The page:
Sherrill: I agree with Brigitte in that that is– First of all, Jessica, that makes me extremely happy as a visual practitioner to know that. I love digging into even the brain science behind that, of why we remember, why visuals, they capture not just a word, but almost a feeling or the emotion that was going on around it. It’s like when we smell a smell that was in our and grandparent’s house, baking bread or cooked cinnamon, and it takes us back to that feeling and then environment. Visuals can do that and so that’s why I love to see them used in these ways. I work a lot in inclusion spaces, educational spaces as well. Just using, like Brigitte said, different modalities, making sure that you’re covering some kinesthetic stuff for some visual stuff, all of those layers help us remember and assign meaning. That’s why I think this is just such a powerful way to collaborate and work through a project.
Jessica: I have a question that I’ve been wondering about, Sherrill, because I’ve been following your work ever since we started to get to know you. I see a lot of really cool, really meaningful projects that you’ve been working on. I’m just wondering if there are some overall observations or threads that you see that are happening with all the groups you’re working with, including ours, that have to do with– For instance, do you see a really big interest in wanting to be this vulnerable? What are some of those overall observations in all of the super-cool work you’re doing?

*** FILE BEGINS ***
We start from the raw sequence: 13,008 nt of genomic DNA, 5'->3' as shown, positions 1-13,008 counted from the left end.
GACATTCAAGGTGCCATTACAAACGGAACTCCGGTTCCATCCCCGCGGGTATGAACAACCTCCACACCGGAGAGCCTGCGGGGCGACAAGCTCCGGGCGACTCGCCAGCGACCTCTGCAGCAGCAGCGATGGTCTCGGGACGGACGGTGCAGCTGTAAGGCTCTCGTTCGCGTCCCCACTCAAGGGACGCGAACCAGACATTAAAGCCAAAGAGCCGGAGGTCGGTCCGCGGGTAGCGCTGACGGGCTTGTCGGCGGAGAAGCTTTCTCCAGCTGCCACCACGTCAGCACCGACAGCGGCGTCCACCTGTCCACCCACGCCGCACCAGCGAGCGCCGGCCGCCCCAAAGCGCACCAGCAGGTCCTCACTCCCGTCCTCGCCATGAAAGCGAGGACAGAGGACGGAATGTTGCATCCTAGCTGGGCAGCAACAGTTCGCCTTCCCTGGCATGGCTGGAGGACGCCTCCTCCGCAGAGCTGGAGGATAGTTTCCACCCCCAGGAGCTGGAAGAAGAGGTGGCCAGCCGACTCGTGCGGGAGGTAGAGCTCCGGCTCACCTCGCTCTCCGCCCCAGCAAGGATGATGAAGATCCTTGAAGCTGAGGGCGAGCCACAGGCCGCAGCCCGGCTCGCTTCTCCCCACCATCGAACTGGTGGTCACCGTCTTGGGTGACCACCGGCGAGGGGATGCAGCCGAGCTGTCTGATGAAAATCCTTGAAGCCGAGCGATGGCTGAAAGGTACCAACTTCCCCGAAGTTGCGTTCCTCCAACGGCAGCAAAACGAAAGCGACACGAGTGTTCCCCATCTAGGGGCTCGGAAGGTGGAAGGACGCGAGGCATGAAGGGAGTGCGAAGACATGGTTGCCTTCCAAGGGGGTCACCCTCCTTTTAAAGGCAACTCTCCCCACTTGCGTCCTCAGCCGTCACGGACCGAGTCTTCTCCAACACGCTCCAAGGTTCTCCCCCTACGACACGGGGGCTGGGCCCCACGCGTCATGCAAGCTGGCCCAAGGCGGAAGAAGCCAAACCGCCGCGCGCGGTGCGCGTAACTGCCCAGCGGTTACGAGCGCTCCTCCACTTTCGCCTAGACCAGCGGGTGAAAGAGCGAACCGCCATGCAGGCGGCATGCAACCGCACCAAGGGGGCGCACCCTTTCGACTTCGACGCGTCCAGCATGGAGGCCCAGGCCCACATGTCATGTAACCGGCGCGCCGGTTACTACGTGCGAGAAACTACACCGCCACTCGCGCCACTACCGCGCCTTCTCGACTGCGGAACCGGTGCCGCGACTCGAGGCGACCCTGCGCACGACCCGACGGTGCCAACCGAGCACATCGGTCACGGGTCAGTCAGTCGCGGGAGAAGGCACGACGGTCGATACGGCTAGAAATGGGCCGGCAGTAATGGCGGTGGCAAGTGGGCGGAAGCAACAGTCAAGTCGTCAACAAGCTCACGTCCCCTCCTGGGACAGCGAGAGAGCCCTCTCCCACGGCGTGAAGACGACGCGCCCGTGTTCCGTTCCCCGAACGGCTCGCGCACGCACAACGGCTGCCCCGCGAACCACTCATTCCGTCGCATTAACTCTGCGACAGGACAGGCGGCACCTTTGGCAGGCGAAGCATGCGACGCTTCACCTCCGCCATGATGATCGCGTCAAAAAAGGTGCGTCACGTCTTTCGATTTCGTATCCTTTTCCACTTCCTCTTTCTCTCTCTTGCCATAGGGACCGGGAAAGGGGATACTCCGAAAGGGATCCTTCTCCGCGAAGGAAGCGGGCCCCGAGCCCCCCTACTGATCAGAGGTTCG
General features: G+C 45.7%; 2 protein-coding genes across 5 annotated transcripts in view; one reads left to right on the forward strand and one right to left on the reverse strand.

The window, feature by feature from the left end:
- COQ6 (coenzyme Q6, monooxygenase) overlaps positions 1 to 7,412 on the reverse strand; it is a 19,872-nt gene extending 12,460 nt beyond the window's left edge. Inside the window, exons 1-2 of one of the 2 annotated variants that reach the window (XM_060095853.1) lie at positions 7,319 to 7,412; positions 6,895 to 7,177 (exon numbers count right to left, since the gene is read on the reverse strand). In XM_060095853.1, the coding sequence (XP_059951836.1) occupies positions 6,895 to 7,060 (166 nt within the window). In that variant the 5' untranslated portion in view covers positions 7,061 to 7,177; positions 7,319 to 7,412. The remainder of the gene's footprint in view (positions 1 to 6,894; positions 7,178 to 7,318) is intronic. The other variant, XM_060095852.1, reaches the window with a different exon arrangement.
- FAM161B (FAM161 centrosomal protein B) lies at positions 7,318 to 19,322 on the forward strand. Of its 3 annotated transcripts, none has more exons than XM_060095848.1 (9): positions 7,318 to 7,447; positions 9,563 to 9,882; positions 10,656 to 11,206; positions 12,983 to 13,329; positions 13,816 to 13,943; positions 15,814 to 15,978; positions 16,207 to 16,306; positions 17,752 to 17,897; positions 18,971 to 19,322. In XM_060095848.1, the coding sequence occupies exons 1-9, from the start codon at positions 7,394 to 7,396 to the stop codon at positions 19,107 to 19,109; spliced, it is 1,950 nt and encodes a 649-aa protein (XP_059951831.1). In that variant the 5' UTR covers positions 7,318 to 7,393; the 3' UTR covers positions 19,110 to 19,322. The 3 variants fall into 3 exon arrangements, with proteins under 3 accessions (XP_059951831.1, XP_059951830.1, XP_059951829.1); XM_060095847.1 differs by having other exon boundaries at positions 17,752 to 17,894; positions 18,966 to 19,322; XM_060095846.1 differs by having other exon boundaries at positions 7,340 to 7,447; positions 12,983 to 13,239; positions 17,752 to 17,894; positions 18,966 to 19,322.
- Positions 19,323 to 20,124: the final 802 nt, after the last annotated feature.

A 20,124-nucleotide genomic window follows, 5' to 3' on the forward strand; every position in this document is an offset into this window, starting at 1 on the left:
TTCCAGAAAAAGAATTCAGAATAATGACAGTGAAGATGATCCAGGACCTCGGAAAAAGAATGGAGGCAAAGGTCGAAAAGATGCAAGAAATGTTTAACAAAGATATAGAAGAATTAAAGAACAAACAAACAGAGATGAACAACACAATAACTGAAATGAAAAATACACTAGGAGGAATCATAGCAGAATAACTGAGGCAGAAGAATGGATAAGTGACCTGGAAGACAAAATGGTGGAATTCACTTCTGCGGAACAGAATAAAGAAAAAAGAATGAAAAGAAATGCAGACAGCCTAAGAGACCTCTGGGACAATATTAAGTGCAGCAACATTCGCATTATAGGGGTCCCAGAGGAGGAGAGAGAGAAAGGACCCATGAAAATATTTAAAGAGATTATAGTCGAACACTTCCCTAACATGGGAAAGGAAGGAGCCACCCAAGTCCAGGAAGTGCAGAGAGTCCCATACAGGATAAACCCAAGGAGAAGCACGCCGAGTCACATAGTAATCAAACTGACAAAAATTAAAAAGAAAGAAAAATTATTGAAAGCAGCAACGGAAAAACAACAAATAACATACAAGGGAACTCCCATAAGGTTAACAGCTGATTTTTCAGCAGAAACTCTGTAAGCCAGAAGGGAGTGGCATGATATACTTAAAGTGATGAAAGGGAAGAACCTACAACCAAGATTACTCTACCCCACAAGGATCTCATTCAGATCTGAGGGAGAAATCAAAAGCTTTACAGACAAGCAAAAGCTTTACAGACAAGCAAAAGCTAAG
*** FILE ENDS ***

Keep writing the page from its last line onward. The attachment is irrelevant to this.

Sherrill: That’s a great question and thank you. First of all, I have as a graphic recorder, definitely chosen to work in the spaces that I do and work with the groups and organizations I do.
Absolutely. The overarching theme that I’m seeing in all spaces is that people are really wanting, when they come together, they’re looking for honest and authentic connection, so how to do that. The facilitators I work with, like you guys did work behind the scenes to make sure that that happens, that we’re creating a space for that. In conversation, what I’m hearing over and over is that we need to be making sure that we are providing access points for everyone. Scaffolding learning and also the asset-based view.